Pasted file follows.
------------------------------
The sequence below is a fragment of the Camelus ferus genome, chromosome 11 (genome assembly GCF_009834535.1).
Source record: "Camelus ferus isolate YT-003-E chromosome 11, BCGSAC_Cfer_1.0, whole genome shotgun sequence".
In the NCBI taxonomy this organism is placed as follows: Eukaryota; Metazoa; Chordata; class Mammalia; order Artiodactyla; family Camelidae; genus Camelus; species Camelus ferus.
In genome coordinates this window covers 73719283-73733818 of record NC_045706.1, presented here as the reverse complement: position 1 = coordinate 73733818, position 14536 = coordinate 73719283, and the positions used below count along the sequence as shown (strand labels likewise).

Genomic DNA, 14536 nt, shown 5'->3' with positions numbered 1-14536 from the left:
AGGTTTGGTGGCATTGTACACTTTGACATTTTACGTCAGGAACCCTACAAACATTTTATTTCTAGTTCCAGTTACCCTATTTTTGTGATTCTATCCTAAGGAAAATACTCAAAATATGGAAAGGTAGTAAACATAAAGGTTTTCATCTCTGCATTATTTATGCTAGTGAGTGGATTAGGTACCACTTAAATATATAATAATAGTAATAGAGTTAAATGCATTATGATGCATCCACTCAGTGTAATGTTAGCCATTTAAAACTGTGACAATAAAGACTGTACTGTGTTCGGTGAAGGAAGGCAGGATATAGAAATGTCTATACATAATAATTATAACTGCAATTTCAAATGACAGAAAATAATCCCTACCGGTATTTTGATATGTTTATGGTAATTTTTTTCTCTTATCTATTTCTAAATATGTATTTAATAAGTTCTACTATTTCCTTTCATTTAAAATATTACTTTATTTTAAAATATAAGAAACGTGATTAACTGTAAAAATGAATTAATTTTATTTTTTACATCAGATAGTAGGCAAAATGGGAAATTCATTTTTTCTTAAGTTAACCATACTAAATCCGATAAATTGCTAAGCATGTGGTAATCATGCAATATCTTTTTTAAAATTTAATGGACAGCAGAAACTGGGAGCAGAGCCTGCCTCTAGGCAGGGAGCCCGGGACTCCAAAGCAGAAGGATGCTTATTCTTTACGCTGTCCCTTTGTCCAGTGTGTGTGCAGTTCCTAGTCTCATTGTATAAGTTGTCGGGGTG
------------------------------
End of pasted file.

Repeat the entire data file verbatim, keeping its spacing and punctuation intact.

The sequence below is a fragment of the Camelus ferus genome, chromosome 11 (genome assembly GCF_009834535.1).
Source record: "Camelus ferus isolate YT-003-E chromosome 11, BCGSAC_Cfer_1.0, whole genome shotgun sequence".
In the NCBI taxonomy this organism is placed as follows: Eukaryota; Metazoa; Chordata; class Mammalia; order Artiodactyla; family Camelidae; genus Camelus; species Camelus ferus.
In genome coordinates this window covers 73719283-73733818 of record NC_045706.1, presented here as the reverse complement: position 1 = coordinate 73733818, position 14536 = coordinate 73719283, and the positions used below count along the sequence as shown (strand labels likewise).

Genomic DNA, 14536 nt, shown 5'->3' with positions numbered 1-14536 from the left:
AGGTTTGGTGGCATTGTACACTTTGACATTTTACGTCAGGAACCCTACAAACATTTTATTTCTAGTTCCAGTTACCCTATTTTTGTGATTCTATCCTAAGGAAAATACTCAAAATATGGAAAGGTAGTAAACATAAAGGTTTTCATCTCTGCATTATTTATGCTAGTGAGTGGATTAGGTACCACTTAAATATATAATAATAGTAATAGAGTTAAATGCATTATGATGCATCCACTCAGTGTAATGTTAGCCATTTAAAACTGTGACAATAAAGACTGTACTGTGTTCGGTGAAGGAAGGCAGGATATAGAAATGTCTATACATAATAATTATAACTGCAATTTCAAATGACAGAAAATAATCCCTACCGGTATTTTGATATGTTTATGGTAATTTTTTTCTCTTATCTATTTCTAAATATGTATTTAATAAGTTCTACTATTTCCTTTCATTTAAAATATTACTTTATTTTAAAATATAAGAAACGTGATTAACTGTAAAAATGAATTAATTTTATTTTTTACATCAGATAGTAGGCAAAATGGGAAATTCATTTTTTCTTAAGTTAACCATACTAAATCCGATAAATTGCTAAGCATGTGGTAATCATGCAATATCTTTTTTAAAATTTAATGGACAGCAGAAACTGGGAGCAGAGCCTGCCTCTAGGCAGGGAGCCCGGGACTCCAAAGCAGAAGGATGCTTATTCTTTACGCTGTCCCTTTGTCCAGTGTGTGTGCAGTTCCTAGTCTCATTGTATAAGTTGTCGGGGTG